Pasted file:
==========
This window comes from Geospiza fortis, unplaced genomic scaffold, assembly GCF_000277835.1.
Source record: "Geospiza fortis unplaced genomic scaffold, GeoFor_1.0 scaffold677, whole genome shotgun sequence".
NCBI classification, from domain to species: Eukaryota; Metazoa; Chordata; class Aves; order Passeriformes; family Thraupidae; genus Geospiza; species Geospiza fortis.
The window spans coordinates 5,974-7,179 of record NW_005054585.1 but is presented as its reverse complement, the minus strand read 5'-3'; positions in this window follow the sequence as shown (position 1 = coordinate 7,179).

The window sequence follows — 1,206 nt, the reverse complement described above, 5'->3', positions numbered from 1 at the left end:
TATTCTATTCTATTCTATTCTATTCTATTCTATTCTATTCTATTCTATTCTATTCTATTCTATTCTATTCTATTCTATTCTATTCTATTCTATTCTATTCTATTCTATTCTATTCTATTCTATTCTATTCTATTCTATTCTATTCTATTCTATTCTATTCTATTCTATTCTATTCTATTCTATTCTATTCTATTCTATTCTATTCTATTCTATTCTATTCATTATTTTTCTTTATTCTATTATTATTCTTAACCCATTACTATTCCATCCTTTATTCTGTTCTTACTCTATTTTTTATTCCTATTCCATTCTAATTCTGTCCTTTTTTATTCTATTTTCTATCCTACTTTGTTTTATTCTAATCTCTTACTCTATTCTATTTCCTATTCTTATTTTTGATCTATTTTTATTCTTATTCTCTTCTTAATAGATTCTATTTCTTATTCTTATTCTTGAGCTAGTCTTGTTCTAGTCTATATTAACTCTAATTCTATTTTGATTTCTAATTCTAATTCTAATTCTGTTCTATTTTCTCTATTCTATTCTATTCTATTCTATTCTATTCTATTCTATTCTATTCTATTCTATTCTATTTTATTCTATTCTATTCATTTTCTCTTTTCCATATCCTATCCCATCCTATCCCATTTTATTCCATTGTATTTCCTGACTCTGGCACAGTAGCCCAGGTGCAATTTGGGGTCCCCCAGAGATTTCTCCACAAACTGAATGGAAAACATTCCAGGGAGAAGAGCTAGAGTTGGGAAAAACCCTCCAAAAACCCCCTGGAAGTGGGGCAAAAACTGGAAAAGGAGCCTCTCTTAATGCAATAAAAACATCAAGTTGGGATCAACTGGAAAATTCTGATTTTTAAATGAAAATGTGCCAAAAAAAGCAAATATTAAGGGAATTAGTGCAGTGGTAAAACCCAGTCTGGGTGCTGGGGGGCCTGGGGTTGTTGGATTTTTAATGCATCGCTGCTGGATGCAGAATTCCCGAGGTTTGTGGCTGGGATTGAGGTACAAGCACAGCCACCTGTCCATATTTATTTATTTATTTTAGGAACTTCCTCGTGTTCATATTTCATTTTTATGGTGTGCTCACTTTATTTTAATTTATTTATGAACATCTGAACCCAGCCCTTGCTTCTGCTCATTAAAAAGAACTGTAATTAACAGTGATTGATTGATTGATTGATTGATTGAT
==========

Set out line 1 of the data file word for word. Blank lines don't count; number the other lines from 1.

This window comes from Geospiza fortis, unplaced genomic scaffold, assembly GCF_000277835.1.